Wednesday, August 22, 2012

Poverty in the United States

I'm working on my next post, and it's going to be about after-school programs and their affects on academically at-risk children with a particular focus on latino migrant children.  However, it's slowly becoming more and more detailed and complicated.  There's quite a bit of research here.  And I'd like to make it a substantive post.

In the meantime, here's this amazing piece by Paul Tough of the New York Times on urban poverty in the United States, the deepest soft-spot for President Obama.

[What we know now about poverty and how to truly reverse it (it's going to take not just money, but a lot of concentrated, directed money)]:

Americans know how to use their government to remediate a certain kind of poverty. If a family does not have enough food to eat or money to survive, we know how to issue food stamps or cut a check. But when children are growing up in a home without the kind of stability and support and order that they need to succeed in life, Americans don’t always know — and certainly don’t always agree — on what we want the government to do. We generally agree that we want the government to help increase opportunity and social mobility. But we don’t like the idea of the government meddling in the home lives of private families. And so we’re in a dilemma: the biggest factor holding back social mobility for poor children may be one we don’t have a good strategy to solve — and it may be one we don’t feel comfortable even addressing at all.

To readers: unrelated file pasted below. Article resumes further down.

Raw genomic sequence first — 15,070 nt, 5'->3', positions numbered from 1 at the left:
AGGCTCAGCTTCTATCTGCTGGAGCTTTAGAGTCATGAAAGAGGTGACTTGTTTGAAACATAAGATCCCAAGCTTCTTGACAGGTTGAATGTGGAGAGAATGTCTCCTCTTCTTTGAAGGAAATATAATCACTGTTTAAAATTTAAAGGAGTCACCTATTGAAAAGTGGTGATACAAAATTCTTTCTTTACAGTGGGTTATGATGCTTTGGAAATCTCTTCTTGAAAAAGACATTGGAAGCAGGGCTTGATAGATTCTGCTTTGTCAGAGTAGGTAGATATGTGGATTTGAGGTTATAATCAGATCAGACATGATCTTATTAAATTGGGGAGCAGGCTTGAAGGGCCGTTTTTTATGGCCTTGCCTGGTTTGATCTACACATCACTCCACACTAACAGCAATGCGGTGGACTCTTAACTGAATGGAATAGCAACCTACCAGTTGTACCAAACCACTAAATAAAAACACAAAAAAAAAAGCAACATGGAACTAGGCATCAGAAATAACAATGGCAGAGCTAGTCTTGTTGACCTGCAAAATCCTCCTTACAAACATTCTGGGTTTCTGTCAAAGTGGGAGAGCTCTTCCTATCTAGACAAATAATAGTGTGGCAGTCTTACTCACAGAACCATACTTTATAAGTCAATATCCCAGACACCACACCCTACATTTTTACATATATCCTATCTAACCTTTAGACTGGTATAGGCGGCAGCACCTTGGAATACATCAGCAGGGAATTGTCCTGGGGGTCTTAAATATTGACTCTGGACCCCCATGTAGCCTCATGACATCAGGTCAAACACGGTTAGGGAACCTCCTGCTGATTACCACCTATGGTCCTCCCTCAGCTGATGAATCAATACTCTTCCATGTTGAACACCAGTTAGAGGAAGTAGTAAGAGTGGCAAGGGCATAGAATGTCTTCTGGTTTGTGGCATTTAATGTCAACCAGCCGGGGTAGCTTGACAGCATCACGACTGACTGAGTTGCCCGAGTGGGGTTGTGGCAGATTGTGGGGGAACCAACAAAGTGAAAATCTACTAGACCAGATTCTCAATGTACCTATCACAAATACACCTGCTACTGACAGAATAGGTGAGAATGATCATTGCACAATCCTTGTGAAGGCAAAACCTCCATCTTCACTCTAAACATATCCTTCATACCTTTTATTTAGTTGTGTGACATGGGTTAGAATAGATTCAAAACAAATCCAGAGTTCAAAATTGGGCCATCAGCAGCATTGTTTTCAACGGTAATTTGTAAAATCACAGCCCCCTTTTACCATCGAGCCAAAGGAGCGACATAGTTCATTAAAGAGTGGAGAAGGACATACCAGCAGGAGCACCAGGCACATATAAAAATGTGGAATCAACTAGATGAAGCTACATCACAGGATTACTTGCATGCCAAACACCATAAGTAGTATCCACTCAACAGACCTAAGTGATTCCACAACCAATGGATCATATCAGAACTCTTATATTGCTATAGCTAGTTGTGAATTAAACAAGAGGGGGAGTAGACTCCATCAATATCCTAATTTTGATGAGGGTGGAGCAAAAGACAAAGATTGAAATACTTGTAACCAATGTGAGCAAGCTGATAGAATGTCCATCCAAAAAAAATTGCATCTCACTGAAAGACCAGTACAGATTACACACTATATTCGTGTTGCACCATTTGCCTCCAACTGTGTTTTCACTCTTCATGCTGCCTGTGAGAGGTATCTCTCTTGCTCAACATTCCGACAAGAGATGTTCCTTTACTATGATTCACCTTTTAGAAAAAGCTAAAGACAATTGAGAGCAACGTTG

What [we] need more than anything else is an antipoverty strategy that is much more comprehensive and ambitious than what exists there today, an approach that focuses on improving outcomes for children from birth through adolescence.
[Most importantly, however:]
Obama laid out an ambitious agenda [as candidate] to do just that [fight urban poverty]. At its center was a proposal to expand the work of Geoffrey Canada and his organization, the Harlem Children’s Zone, which takes an intensive and comprehensive approach to child development in a 97-block high-poverty neighborhood in central Harlem, providing poor children with not just high-quality charter schools but also parenting programs, preschools, a medical clinic, a farmers’ market, family counseling and help with college applications. 
To reduce poverty, and provide our children with the futures they deserve--we need a 360 degree plan.  Yes, it's going to be huge.  It's going to be liberal.  It's going to be a lot of government.  But we need to do it because no one else can or will.

We need not just focus on quality schools, but the environment in which the children in these schools live in.  Why don't we get that?

As Obama said, we have to heal entire communities.  Sure, we can continue debating the question, "Where does personal responsibility end and government intervention end?"

Or, we can do something.  It's hard to be personally responsible when no one cares.

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